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Old 09-05-2016, 05:56 AM   #41
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2 Different views,

#1"In a diesel engine, unless it's a brand new engine, the oil stays clear for only a short time.

So a visual check of the oil tills you little about the true condition of the oil."

#2 "I have the oil analyzed and change at 500 hours. The oil is still transparent. "

#3With ONLY a bypass filter my 6-71 lube oil stays clear and golden past 100 hours.
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Old 09-05-2016, 07:34 AM   #42
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If your bumping into them and the heat hurts, can you pin an old cotton towel around them?
Should help a lot to keep from being burned.
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Old 09-05-2016, 06:55 PM   #43
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Modern oil filters are a product of much re$earch and years of experience.
Do you really think Bounty designs their product with oil filtration in mind?
The extra 2 qts is not very green.
A bypass oil filter allows unfiltered oil to circulate in your engine, not a good idea.
I would never install anything but a premium oil filter.
Using a bypass filter ABSOLUTELY does not allow unfiltered oil to circulate. While some folks do not believe bypass filtration works or is worthwhile, this statement is wholly inaccurate..
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Old 09-05-2016, 06:57 PM   #44
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Surely you jest.
Jest? Surely? Science denier?
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Old 09-05-2016, 06:58 PM   #45
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I've used bypass filters and centrifuges for about 50 years. Properly used, they greatly extend engine life. Bypass filters work on the principal that the slower oil passes thru the filter, the more dirt is captured. Standard full flow filters don't capture dirt much below 30 microns. Bypass filters often capture dirt to 1 or less microns.
What really determines an engines overhaul needs are ring and sleeve wear. Rings carry oil up the cylinder for lubrication. Sleeves/cylinders have small scratches (cross hatching) that allows for oil travel. Once the cross hatching is worn away, the sleeve and rings wear quickly. Dirt carried in oil causes the wear. No dirt, little wear.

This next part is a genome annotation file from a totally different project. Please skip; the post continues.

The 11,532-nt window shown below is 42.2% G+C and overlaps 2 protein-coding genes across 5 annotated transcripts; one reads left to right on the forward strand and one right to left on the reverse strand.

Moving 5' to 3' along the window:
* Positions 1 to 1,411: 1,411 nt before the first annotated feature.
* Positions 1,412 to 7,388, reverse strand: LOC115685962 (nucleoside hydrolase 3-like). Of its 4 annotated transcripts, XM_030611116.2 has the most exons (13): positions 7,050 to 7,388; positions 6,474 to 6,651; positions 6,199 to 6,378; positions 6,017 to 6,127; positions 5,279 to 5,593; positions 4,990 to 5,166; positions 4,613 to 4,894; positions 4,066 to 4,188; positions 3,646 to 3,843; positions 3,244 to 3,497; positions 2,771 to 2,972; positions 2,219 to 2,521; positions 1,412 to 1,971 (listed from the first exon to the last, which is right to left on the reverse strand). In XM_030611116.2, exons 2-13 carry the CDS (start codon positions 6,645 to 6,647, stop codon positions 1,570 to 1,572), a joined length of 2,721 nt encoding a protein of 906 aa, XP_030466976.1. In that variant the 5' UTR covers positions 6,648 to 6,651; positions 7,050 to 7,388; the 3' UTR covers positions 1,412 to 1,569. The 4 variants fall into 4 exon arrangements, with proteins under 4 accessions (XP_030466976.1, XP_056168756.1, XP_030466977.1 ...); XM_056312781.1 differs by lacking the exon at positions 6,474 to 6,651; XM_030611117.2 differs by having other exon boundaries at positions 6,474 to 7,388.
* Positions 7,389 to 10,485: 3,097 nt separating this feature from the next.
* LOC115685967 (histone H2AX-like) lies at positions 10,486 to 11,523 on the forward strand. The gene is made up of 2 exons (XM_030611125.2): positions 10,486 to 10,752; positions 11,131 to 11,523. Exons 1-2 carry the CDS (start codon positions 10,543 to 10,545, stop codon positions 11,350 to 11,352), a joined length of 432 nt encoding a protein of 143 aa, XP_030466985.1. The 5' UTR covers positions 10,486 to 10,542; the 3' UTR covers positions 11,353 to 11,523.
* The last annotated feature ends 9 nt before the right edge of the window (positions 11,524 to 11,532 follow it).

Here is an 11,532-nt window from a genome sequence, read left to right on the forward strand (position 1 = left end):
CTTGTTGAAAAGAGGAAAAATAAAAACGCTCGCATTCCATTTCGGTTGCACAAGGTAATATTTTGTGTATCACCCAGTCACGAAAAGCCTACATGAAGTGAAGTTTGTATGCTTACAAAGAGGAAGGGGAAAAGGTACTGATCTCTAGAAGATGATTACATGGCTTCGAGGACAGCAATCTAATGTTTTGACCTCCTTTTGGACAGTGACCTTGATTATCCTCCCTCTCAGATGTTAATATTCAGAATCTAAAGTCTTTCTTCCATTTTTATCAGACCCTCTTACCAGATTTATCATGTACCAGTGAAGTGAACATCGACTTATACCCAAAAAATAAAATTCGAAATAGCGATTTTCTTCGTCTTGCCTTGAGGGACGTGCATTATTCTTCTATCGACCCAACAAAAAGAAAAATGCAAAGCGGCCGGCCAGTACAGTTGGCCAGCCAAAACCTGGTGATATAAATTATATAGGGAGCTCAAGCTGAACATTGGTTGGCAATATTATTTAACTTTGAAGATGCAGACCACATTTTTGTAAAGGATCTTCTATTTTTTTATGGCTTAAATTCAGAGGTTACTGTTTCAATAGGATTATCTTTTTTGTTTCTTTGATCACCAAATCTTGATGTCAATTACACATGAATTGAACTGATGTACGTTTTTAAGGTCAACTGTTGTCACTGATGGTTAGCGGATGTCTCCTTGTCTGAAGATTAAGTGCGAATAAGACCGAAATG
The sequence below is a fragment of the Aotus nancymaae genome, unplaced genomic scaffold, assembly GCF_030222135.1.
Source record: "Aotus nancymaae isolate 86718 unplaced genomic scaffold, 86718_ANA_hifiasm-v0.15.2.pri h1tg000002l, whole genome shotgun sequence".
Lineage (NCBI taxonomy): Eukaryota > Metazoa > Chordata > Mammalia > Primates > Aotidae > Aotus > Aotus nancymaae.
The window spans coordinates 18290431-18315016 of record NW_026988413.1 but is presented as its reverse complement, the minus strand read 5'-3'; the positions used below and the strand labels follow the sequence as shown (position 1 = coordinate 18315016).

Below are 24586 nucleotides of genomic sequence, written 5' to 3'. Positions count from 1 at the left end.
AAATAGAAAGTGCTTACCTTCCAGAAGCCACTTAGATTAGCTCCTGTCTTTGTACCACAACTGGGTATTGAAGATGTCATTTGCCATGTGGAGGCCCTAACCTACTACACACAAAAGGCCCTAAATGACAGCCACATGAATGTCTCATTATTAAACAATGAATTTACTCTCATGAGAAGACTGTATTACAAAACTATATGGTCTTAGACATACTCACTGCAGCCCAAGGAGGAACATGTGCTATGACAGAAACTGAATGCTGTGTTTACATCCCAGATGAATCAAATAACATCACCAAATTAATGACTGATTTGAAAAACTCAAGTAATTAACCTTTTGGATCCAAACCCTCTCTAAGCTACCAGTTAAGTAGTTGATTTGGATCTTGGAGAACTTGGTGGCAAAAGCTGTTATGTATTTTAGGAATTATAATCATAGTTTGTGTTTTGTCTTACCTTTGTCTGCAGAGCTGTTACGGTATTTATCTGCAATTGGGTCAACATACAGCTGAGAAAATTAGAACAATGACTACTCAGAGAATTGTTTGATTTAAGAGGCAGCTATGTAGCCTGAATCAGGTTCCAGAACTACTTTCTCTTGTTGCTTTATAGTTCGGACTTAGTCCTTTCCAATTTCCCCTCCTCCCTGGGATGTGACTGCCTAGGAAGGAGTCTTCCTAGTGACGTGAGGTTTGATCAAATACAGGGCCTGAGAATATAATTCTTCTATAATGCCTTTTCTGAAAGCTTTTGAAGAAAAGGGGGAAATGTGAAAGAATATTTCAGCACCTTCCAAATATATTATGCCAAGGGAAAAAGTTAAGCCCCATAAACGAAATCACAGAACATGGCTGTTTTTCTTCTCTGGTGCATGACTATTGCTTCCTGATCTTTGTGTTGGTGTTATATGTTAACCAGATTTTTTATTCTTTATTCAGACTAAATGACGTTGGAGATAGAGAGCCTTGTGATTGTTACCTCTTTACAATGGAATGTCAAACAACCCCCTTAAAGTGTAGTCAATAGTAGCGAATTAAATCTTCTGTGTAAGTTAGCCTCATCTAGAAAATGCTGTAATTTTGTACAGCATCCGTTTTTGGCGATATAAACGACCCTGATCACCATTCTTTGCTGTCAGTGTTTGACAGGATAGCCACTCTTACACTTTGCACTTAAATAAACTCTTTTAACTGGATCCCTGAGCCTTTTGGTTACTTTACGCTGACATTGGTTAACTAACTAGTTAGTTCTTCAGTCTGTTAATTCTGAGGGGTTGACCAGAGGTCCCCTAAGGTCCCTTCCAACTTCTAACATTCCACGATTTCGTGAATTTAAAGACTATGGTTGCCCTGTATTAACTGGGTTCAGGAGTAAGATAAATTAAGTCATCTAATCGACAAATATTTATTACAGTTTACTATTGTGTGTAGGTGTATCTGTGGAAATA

I'm old and have owned or operated dozens of engines. Almost every engine I owned had a bypass filter and went 2x or more times the usual overhaul hours. Now I centrifuge the oil and capture particles well below 1 micron. I have the oil analyzed and change at 500 hours. The oil is still transparent.
Times about a hunded.
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Old 09-05-2016, 08:05 PM   #46
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Especially when the word rare is used to define oil change intervals.
You may not like the word but that doesn't change the fact that by combining good bypass filtration and oil analysis, you may find you can greatly extend your oil change intervals.

And thus, may rarely have to change your oil.
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Old 09-05-2016, 08:08 PM   #47
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Especially the 100 engine hr per year crowd......
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Old 09-05-2016, 08:12 PM   #48
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Quote:
Originally Posted by FF View Post
2 Different views,

#1"In a diesel engine, unless it's a brand new engine, the oil stays clear for only a short time.

So a visual check of the oil tills you little about the true condition of the oil."

#2 "I have the oil analyzed and change at 500 hours. The oil is still transparent. "

#3With ONLY a bypass filter my 6-71 lube oil stays clear and golden past 100 hours.
Yes very different. In #1 I'm speaking to an older, like most here have, diesel engine with no added bypass filters.

I can't say I've seen older engines keep their oil visually clean for all that long after a change.

But other folks experience may be different.
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Old 09-05-2016, 08:25 PM   #49
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Especially the 100 engine hr per year crowd......
Exactly!

But that crowd are really not who would benefit from it. It's the high use folks who really put hours on their engines and may travel to places where disposing of used oil properly, and perhaps ethically, can be a PITA.